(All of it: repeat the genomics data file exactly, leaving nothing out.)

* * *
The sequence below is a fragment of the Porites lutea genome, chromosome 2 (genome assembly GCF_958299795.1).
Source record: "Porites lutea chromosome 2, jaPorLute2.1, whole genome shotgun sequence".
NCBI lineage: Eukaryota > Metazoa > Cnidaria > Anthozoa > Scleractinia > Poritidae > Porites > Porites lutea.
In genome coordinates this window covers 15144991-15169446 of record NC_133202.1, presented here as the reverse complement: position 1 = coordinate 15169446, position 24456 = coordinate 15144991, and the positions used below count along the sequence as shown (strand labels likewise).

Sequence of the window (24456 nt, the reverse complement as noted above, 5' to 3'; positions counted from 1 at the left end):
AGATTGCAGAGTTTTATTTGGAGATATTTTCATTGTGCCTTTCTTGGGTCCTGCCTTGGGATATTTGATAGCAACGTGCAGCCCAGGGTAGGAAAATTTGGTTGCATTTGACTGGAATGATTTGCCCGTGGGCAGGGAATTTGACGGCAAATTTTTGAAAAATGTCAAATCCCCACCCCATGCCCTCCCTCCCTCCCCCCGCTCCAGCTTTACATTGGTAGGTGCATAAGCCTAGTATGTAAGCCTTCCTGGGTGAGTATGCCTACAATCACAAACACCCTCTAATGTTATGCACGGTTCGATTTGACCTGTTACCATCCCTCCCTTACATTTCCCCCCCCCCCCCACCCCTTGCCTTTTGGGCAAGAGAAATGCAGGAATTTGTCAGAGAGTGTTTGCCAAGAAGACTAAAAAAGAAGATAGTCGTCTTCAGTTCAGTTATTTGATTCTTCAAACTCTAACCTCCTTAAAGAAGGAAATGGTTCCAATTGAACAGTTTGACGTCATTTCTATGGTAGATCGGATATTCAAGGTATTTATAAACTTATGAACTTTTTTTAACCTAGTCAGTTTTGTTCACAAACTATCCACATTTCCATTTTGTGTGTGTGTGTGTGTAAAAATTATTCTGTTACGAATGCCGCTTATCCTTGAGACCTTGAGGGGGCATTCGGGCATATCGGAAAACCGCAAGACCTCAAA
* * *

The sequence below is a fragment of the Porites lutea genome, chromosome 2 (genome assembly GCF_958299795.1).
Source record: "Porites lutea chromosome 2, jaPorLute2.1, whole genome shotgun sequence".
NCBI lineage: Eukaryota > Metazoa > Cnidaria > Anthozoa > Scleractinia > Poritidae > Porites > Porites lutea.
In genome coordinates this window covers 15144991-15169446 of record NC_133202.1, presented here as the reverse complement: position 1 = coordinate 15169446, position 24456 = coordinate 15144991, and the positions used below count along the sequence as shown (strand labels likewise).

Sequence of the window (24456 nt, the reverse complement as noted above, 5' to 3'; positions counted from 1 at the left end):
AGATTGCAGAGTTTTATTTGGAGATATTTTCATTGTGCCTTTCTTGGGTCCTGCCTTGGGATATTTGATAGCAACGTGCAGCCCAGGGTAGGAAAATTTGGTTGCATTTGACTGGAATGATTTGCCCGTGGGCAGGGAATTTGACGGCAAATTTTTGAAAAATGTCAAATCCCCACCCCATGCCCTCCCTCCCTCCCCCCGCTCCAGCTTTACATTGGTAGGTGCATAAGCCTAGTATGTAAGCCTTCCTGGGTGAGTATGCCTACAATCACAAACACCCTCTAATGTTATGCACGGTTCGATTTGACCTGTTACCATCCCTCCCTTACATTTCCCCCCCCCCCCCACCCCTTGCCTTTTGGGCAAGAGAAATGCAGGAATTTGTCAGAGAGTGTTTGCCAAGAAGACTAAAAAAGAAGATAGTCGTCTTCAGTTCAGTTATTTGATTCTTCAAACTCTAACCTCCTTAAAGAAGGAAATGGTTCCAATTGAACAGTTTGACGTCATTTCTATGGTAGATCGGATATTCAAGGTATTTATAAACTTATGAACTTTTTTTAACCTAGTCAGTTTTGTTCACAAACTATCCACATTTCCATTTTGTGTGTGTGTGTGTGTAAAAATTATTCTGTTACGAATGCCGCTTATCCTTGAGACCTTGAGGGGGCATTCGGGCATATCGGAAAACCGCAAGACCTCAAA